George Fetherling, author of Travels by Night and an upcoming IFOA participant, answered our five questions!
George Fetherling: Re-reading (and expanding and revising) the text was an odd experience for someone in his mid-60s looking back at what he wrote in his mid-40s about his first 21 years. I’m glad I wrote it when I did, because I scarcely recognize the narrator today except in some matters of diction. So the effect is a little like shaking hands with one’s ghost.
IFOA: How has the Canadian publishing industry changed since your early involvement in it?
Fetherling: Pretty well everything about Canadian publishing has changed in my time, sometimes for the better, but mostly not. On the plus side, the industry is certainly much more cosmopolitan and diverse than it used to be. But is it any more stable? Old publishers are always folding up, shutting down or being sold off as new and unexpected ones spring up and graduate from small- to middle-sized.
IFOA: Your literary output is extraordinary. Which of your own projects are you most fond of?
Fetherling: Travels by Night is my best-known book, I guess, but two others that people seem to like are the novel Walt Whitman’s Secret (already made into a play in the US, with a Canadian production now in the works) and The Sylvia Hotel Poems. My own favourite of my books—but no one else’s evidently—is my biography of the late George Woodcock.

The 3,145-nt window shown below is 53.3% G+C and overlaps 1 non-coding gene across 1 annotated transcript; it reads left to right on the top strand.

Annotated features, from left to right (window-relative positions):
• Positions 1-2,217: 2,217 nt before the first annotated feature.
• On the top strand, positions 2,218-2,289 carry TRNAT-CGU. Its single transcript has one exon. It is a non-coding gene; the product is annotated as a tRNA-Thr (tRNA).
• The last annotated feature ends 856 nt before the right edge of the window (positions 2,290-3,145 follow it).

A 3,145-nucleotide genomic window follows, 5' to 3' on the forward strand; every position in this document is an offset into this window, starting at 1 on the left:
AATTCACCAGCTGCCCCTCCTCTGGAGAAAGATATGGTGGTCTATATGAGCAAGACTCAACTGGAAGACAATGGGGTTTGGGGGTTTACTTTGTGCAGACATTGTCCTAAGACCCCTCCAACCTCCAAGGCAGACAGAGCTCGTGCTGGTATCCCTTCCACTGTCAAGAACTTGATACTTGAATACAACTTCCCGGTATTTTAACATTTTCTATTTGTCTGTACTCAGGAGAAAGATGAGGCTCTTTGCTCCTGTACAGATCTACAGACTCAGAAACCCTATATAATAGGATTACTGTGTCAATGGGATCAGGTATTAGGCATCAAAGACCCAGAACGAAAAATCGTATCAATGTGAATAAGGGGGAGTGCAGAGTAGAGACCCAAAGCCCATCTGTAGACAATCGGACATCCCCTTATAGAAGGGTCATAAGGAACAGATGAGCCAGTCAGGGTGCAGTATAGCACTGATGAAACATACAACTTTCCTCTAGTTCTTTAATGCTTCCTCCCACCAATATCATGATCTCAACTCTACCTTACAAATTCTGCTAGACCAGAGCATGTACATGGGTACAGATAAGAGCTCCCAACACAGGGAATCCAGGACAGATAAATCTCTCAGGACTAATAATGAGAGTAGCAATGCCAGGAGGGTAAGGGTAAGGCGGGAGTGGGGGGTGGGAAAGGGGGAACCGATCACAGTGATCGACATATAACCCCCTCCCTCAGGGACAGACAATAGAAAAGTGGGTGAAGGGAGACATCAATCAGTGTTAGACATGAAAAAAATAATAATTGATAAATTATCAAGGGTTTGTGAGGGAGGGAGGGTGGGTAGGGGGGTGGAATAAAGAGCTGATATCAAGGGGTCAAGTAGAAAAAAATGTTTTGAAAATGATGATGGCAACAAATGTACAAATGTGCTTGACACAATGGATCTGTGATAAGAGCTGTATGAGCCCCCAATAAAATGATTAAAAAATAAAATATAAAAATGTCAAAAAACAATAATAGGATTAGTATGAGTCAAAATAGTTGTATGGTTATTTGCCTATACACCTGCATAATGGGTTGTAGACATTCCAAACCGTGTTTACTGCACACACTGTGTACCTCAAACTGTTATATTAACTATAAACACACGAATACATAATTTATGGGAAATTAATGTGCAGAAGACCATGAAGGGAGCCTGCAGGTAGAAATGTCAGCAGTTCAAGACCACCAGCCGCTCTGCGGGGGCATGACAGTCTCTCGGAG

Fetherling: I’ve been working on a novel, a kind of noir, because after all I was raised noir. It will probably be called The Carpenter from Montreal.
IFOA: Finish this sentence: I often wonder…
Fetherling: I often wonder how I have survived against the odds—and how long I might continue to do so.
George Fetherling is a prolific poet, novelist, cultural commentator and memoirist. He presents the expanded 20th anniversary edition of his memoir Travels by Night, which discusses literary life in the 1960s. On November 2, he discusses writing and real-life inspiration alongside four other authors.